WELL, THAT HAPPENED: Grow up, ‘Ghostbuster’ lovers

By on July 21, 2015

Some fans of the original 80s film are sexist babies

Yeah, that’s right: these ladies ain’t afraid of no ghosts. (Photo: Sony Pictures)

Yeah, that’s right: these ladies ain’t afraid of no ghosts. (Photo: Sony Pictures)

Jackson Hole, Wyoming – I understand where you’re coming from because I’ve been one of you before. I’ve jumped on internet message boards with the same passionate vitriol on various movie topics, spewing my opinions at anyone who will read them. I’ve criticized casting decisions, damned unfounded reviews and, yes, I have even blamed George Lucas for “ruining my childhood” with the “Star Wars” prequels.

When Paul Feig, director of “Bridesmaids,” “The Heat,” and “Spy,” announced that he would be rebooting the “Ghostbusters” franchise, but with an all-female team, I thought you might rally in support. Why wouldn’t you? Not only was the film going to star comedy heroines Kristen Wiig, Kate McKinnon, Melissa McCarthy and Leslie Jones, but also it was going to be directed by Feig, a man who is revolutionizing female-led comedies. Plus, he’s pretty good at it. The aforementioned films all have an average of 90, 65 and 95 percent positive reviews, respectively, on RottenTomatoes.com.

Instead, you “Ghostbusters” diehards have called the film “sexist” and “completely unnecessary.”

“Why not just do another film with the same actors as before?” you’ve asked.

The truth is that they tried. Dan Aykroyd wrote the script for “Ghostbusters 3: Hellbent” back in the 1990s, but nothing ever came of it. The script was lackluster, and producers weren’t too thrilled about a third adventure after the lukewarm reception of “Ghostbusters 2.” Another script emerged recently, but Bill Murray said the premise was “crazy bizarre and too crazy to comprehend.”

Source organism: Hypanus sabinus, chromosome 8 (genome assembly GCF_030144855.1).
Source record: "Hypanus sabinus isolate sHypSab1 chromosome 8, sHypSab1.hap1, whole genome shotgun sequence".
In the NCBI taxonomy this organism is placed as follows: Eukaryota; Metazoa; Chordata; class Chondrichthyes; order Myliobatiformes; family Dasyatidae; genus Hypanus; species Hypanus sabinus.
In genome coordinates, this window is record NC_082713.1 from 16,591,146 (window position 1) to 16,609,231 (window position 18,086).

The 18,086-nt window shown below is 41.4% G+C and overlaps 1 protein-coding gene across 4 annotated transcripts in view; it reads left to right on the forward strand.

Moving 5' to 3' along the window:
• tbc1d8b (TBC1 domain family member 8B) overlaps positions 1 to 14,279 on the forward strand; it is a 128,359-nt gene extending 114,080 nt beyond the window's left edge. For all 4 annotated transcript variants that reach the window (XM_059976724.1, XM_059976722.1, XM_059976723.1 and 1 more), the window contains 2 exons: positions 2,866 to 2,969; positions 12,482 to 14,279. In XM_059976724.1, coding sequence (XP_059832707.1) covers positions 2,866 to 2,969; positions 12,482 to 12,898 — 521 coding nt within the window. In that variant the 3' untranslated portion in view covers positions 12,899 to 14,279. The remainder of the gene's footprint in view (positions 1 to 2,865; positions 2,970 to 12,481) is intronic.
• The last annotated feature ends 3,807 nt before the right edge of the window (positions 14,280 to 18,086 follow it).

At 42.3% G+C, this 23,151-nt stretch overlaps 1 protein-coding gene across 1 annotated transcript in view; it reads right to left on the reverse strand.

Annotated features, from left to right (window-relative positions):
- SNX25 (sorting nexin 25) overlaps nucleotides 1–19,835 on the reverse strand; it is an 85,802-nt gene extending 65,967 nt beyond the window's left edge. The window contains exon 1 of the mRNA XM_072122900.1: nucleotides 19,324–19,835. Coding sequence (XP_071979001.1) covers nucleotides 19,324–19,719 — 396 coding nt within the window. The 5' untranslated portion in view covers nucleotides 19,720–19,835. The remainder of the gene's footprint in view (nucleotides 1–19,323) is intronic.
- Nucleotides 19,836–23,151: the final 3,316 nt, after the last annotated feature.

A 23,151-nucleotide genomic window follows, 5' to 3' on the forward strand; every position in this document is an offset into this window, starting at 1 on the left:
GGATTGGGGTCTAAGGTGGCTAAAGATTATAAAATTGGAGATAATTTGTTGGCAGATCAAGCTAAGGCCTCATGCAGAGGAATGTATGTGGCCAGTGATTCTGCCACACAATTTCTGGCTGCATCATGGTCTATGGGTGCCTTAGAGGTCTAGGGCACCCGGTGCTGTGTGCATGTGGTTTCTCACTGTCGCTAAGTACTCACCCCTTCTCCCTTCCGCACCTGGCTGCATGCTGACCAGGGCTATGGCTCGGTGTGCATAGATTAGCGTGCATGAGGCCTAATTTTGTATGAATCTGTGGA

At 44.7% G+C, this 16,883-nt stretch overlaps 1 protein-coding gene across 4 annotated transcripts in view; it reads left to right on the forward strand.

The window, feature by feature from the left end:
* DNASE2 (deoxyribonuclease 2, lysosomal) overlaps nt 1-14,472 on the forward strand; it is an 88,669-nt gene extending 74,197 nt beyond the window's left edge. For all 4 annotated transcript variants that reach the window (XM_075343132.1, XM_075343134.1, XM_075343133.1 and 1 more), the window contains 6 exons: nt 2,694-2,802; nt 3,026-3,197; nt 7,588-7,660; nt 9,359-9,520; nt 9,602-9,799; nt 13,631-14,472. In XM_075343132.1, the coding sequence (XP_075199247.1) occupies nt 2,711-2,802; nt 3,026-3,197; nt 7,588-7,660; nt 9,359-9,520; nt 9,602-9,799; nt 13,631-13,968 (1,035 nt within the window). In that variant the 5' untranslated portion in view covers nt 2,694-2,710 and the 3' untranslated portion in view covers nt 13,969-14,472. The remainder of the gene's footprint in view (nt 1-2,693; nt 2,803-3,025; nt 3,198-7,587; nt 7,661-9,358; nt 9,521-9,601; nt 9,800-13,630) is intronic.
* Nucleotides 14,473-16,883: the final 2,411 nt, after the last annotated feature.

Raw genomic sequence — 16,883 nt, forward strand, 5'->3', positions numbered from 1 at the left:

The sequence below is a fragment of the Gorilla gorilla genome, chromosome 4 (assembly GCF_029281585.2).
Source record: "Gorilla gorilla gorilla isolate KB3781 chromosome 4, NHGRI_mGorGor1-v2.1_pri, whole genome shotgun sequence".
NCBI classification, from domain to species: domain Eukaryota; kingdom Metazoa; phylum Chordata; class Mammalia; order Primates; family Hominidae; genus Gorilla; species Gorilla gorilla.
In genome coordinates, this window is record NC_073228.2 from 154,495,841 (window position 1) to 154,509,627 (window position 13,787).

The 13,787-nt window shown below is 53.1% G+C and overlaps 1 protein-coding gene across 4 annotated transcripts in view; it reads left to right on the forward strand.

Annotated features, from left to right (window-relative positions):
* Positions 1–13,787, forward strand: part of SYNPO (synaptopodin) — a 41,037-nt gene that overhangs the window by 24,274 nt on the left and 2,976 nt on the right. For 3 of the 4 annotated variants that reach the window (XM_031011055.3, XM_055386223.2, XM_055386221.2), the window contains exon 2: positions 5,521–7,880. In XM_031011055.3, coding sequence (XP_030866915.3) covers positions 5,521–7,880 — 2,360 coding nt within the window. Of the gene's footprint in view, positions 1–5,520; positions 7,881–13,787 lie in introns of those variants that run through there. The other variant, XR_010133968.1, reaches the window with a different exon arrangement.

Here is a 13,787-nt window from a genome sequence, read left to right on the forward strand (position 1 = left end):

Believe it or not, it’s been 31 years since the first “Ghostbusters” film came out, and while there’s been a few cartoons and video games about Peter, Ray, Egon and Winston since, it shouldn’t come as a surprise that Universal Studios wants to revisit the premise with a remake. I, for one, am thankful we’re not seeing younger, more attractive male actors with the same character names. Instead, we’re being offered a fresh take on a beloved film, helmed by a respected director.

That’s right. We’re going to still love “Ghostbusters” (1984) no matter how good or bad “Ghostbusters” (2016) is. Nothing is going to sully that. While it was clear George Lucas’s prequel trilogy didn’t live up to, say, “The Empire Strikes Back,” it didn’t destroy our love for the original films. Heck, it made us appreciate them even more.

But let’s just call out the elephant in the room.

After reading so many online comments on various websites, it’s clear that the one thing that is deterring so many fans is the fact that the movie stars women. One commenter named Gummychuck wrote: “‘Ghostbusters’ is not a women’s comedy film and men are unlikely to go see four women in what would be a guy’s comedy. These four women may do well in a chick flic [sic], but I doubt they will play out well in this genre.”

When an image of the trademark jumpsuits was first released, robertspurt wrote: “I find it unlikely that women with contemporary fashion sensibility would fashion for themselves the same look as men from the ‘80s.”

On Sunday, Feig announced the new character names in a Twitter post: “Okay, here you go. Erin Gilbert, Jillian Holtzmann, Abby Yates and Patty Tolan.”

Snugglebot wrote: “They JUST AREN’T Ghostbusting names. Thanks for not hiring a director who is a Real Actual Fan™ of the source material, Sony!”

Take note. This level of outrage over something as simple as a comedy with female leads is ridiculous and completely unnecessary. When the film comes out next year, it will no doubt do fantastically at the box office, proving to Hollywood that films with female leads are not risky. When the original “Ghostbusters” came out, it only starred two female characters: Sigourney Weaver as a sex-crazed villainess and Annie Potts as a secretary.

Generally speaking, the social perception of women has, thankfully, changed since 1984, and we should be proud of that. If men can dress up in jumpsuits and fight ghosts, there should be no reason why women cannot.

I ain’t afraid of no strong female role models, but I think some of you might be.


A Ghostbusters Fan

About Andrew Munz

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